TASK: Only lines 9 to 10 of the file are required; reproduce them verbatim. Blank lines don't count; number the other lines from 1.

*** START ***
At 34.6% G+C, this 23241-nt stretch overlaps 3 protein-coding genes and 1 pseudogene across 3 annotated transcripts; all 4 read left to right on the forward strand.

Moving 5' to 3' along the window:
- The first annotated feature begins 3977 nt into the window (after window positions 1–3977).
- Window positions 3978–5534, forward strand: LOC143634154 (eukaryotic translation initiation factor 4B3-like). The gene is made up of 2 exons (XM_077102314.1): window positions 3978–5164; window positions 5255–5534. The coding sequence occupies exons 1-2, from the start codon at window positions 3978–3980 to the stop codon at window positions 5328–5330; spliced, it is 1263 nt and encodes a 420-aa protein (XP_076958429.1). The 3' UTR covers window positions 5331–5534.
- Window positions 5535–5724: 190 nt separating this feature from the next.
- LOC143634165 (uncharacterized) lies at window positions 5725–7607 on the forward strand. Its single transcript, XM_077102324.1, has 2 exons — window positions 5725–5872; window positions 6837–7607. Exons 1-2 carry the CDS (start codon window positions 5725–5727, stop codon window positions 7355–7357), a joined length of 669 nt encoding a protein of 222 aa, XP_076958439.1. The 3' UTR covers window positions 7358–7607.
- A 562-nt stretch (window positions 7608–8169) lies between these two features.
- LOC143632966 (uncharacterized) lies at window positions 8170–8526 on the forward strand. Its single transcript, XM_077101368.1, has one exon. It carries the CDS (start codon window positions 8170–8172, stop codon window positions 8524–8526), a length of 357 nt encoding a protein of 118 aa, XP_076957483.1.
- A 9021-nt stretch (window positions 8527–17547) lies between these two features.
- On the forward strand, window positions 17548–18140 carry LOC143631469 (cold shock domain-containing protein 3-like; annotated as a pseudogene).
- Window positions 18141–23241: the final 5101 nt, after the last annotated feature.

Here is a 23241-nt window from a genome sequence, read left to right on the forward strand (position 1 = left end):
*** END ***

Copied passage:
- A 9021-nt stretch (window positions 8527–17547) lies between these two features.
- On the forward strand, window positions 17548–18140 carry LOC143631469 (cold shock domain-containing protein 3-like; annotated as a pseudogene).